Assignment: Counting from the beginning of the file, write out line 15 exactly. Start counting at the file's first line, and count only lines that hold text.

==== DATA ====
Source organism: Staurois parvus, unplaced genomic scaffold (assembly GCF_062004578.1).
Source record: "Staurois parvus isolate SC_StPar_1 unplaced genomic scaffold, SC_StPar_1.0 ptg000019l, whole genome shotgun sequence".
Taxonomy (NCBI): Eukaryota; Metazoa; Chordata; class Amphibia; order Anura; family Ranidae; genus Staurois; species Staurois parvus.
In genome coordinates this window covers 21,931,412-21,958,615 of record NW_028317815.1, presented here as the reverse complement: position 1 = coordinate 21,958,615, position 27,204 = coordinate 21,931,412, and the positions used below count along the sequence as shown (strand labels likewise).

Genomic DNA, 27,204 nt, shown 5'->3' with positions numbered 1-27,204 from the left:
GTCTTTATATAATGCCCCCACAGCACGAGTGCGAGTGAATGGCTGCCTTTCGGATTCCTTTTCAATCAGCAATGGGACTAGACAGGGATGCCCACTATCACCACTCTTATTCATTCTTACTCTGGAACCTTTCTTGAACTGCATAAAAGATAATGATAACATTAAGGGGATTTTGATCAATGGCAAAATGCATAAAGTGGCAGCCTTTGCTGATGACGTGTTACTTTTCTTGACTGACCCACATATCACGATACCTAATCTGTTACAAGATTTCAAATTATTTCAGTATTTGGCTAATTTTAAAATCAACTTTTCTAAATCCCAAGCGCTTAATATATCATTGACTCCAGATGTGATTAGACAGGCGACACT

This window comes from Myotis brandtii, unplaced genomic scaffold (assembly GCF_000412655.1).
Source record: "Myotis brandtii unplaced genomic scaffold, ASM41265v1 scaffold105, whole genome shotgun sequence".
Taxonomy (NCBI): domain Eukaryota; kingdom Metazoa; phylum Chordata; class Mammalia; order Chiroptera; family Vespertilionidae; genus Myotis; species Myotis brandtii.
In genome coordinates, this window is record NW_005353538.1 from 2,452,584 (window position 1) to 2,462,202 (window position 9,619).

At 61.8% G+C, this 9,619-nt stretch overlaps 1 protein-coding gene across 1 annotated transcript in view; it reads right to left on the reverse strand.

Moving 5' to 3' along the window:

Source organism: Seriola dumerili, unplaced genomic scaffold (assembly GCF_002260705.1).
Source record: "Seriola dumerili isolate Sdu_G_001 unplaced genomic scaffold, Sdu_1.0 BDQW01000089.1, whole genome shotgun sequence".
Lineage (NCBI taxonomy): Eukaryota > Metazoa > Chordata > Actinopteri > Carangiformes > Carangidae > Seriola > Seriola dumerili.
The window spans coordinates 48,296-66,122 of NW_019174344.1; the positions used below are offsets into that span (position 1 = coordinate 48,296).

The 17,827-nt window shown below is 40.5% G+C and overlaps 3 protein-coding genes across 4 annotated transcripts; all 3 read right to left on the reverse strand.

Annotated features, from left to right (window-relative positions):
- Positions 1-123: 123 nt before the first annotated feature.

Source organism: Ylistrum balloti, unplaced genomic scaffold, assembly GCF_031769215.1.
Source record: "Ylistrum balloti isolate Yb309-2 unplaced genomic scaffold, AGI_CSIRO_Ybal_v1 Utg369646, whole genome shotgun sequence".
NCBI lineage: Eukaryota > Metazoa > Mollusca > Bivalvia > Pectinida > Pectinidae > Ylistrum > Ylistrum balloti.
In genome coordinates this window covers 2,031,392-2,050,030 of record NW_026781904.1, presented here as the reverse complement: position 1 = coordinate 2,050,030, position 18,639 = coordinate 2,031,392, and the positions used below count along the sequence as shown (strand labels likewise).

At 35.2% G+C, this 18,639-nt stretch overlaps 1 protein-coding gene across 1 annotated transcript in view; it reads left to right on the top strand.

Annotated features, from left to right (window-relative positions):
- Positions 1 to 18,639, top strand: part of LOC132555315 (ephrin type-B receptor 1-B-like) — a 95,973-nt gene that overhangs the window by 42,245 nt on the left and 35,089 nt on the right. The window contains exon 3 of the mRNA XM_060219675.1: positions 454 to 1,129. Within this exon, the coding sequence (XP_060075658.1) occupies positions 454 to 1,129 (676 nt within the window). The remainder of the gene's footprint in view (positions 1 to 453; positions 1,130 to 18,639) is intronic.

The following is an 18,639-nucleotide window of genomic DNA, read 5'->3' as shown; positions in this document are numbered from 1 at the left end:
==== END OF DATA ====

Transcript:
Lineage (NCBI taxonomy): Eukaryota > Metazoa > Chordata > Actinopteri > Carangiformes > Carangidae > Seriola > Seriola dumerili.